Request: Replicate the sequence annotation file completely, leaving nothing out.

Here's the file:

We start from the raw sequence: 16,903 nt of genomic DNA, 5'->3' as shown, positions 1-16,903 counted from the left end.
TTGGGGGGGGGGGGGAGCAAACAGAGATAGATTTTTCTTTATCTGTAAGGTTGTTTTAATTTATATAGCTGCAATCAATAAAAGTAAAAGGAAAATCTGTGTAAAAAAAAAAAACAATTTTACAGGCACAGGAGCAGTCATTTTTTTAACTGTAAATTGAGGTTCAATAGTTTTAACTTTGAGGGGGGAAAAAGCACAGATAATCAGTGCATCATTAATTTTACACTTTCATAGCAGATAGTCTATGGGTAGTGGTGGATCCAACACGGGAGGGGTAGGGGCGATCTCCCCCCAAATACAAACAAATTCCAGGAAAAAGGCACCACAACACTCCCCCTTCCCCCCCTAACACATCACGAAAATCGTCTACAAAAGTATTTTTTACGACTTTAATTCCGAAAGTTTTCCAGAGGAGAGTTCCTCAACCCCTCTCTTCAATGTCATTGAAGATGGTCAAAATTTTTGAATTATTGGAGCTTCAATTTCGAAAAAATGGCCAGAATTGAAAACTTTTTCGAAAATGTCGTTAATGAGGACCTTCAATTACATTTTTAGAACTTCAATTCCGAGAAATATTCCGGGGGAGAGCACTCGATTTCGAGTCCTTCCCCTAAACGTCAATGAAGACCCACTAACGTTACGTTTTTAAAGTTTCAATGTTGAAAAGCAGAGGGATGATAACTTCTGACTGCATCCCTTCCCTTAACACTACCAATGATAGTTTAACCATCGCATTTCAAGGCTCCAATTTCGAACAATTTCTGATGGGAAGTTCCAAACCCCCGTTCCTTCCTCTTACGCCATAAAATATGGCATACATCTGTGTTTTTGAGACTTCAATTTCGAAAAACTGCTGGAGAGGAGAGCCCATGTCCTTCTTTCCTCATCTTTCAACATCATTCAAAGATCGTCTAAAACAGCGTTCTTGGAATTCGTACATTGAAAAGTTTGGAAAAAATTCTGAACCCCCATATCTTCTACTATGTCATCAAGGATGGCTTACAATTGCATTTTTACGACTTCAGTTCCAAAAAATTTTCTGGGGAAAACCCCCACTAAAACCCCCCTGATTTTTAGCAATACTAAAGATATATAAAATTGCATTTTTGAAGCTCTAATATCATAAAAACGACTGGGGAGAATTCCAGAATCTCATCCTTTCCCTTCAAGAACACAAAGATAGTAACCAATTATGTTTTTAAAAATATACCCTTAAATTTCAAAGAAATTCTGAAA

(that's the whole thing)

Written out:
We start from the raw sequence: 16,903 nt of genomic DNA, 5'->3' as shown, positions 1-16,903 counted from the left end.
TTGGGGGGGGGGGGGAGCAAACAGAGATAGATTTTTCTTTATCTGTAAGGTTGTTTTAATTTATATAGCTGCAATCAATAAAAGTAAAAGGAAAATCTGTGTAAAAAAAAAAAACAATTTTACAGGCACAGGAGCAGTCATTTTTTTAACTGTAAATTGAGGTTCAATAGTTTTAACTTTGAGGGGGGAAAAAGCACAGATAATCAGTGCATCATTAATTTTACACTTTCATAGCAGATAGTCTATGGGTAGTGGTGGATCCAACACGGGAGGGGTAGGGGCGATCTCCCCCCAAATACAAACAAATTCCAGGAAAAAGGCACCACAACACTCCCCCTTCCCCCCCTAACACATCACGAAAATCGTCTACAAAAGTATTTTTTACGACTTTAATTCCGAAAGTTTTCCAGAGGAGAGTTCCTCAACCCCTCTCTTCAATGTCATTGAAGATGGTCAAAATTTTTGAATTATTGGAGCTTCAATTTCGAAAAAATGGCCAGAATTGAAAACTTTTTCGAAAATGTCGTTAATGAGGACCTTCAATTACATTTTTAGAACTTCAATTCCGAGAAATATTCCGGGGGAGAGCACTCGATTTCGAGTCCTTCCCCTAAACGTCAATGAAGACCCACTAACGTTACGTTTTTAAAGTTTCAATGTTGAAAAGCAGAGGGATGATAACTTCTGACTGCATCCCTTCCCTTAACACTACCAATGATAGTTTAACCATCGCATTTCAAGGCTCCAATTTCGAACAATTTCTGATGGGAAGTTCCAAACCCCCGTTCCTTCCTCTTACGCCATAAAATATGGCATACATCTGTGTTTTTGAGACTTCAATTTCGAAAAACTGCTGGAGAGGAGAGCCCATGTCCTTCTTTCCTCATCTTTCAACATCATTCAAAGATCGTCTAAAACAGCGTTCTTGGAATTCGTACATTGAAAAGTTTGGAAAAAATTCTGAACCCCCATATCTTCTACTATGTCATCAAGGATGGCTTACAATTGCATTTTTACGACTTCAGTTCCAAAAAATTTTCTGGGGAAAACCCCCACTAAAACCCCCCTGATTTTTAGCAATACTAAAGATATATAAAATTGCATTTTTGAAGCTCTAATATCATAAAAACGACTGGGGAGAATTCCAGAATCTCATCCTTTCCCTTCAAGAACACAAAGATAGTAACCAATTATGTTTTTAAAAATATACCCTTAAATTTCAAAGAAATTCTGAAA